Tell us about the Pickle Lintas experience.

After seven years at Rediff, I think I had come to a point where I wanted to do things on my own. Balki gave me that room and freedom. Things clicked and I had Pickle Lintas to look after. I learnt a lot about leadership at Pickle Lintas. More importantly I learnt how to run a place, as opposed to just writing ads. As people often tell me, I like taking tough assignments. Pickle Lintas was a very, very tough assignment as turning an agency around is not an overnight job. Here, there was huge amount of learning as it was not just about creating ads. You have to lead the team, run a company, win new businesses and do great work. 

We picked up clients like Dabur, Volvo, Sab TV, Nestea (BPW). We created visible work and won some as well. I ultimately moved out of Pickle because I was not convinced that there was a genuine plan for the agency.

So how has been the journey at Everest?

At Everest, we have a varied brand portfolio. There is a humour channel (SAB TV), news channels (CNN IBN), there are retail clients (Parle, More), pharmaceutical clients (Ranbaxy) and so on. We are not single medium specialists and like to criss-cross between mediums. Thus, we have partnered our clients in creating digital solutions, apps, web games, augmented reality based solutions. We have even created branded content with our clients. I believe our job is to provide creative solutions to real business problems. The medium can be any.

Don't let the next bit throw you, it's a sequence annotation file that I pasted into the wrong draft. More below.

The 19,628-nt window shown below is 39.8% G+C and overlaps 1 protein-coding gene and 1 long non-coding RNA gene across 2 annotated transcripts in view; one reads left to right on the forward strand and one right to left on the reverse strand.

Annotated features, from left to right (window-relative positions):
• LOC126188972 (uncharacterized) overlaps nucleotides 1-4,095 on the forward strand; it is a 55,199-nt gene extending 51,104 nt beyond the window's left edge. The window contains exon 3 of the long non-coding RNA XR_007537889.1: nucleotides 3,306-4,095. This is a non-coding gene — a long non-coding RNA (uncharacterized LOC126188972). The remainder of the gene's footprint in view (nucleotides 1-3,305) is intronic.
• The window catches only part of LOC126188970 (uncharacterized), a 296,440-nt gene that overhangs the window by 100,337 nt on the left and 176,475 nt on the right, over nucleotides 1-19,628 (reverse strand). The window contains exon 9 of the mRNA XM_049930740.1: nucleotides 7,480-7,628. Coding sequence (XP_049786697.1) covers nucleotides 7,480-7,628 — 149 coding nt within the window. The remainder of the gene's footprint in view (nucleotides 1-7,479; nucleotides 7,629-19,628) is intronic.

Tell us about your association with SAB TV.

I'm very fond of the body of work we have done for SAB TV ‘Asli mazaa sab ke saath aata hai’.  Being a main stream channel it talks to a varied audience, and so you have to talk in a language which everyone can understand. My association with the brand is now over four years old and unlike most players in the domain, SAB has stuck to its positioning and been consistent on this brand promise and it's grown. I have seen the communication deliver result year after year. And along the way the work has won at the award shows as well.

Could you share a few of your earlier memorable campaigns?

The Tata Ace (baby elephant) is a memorable one. Rediffusion helped Tata Ace become a truly powerful brand in the category.  We brought the Devil back for Onida, although in a new form. I remember a film I did for Onida Air conditioners – it helped take the brand to the number two position in the segment in no time.

Tell us about your Cannes Lion wins.

My first Cannes Gold was for a direct mailer for Businessworld. It featured in the One Show as well. I was extremely kicked when a radio spot I wrote for Tavera got shortlisted at Cannes, because it was in Hindi and that made me damn proud. It probably may have been the first Hindi spot to do the same. We don’t need to create work to win at Cannes as long as it is genuine work it will win.

Who are the people you have looked up to as mentors?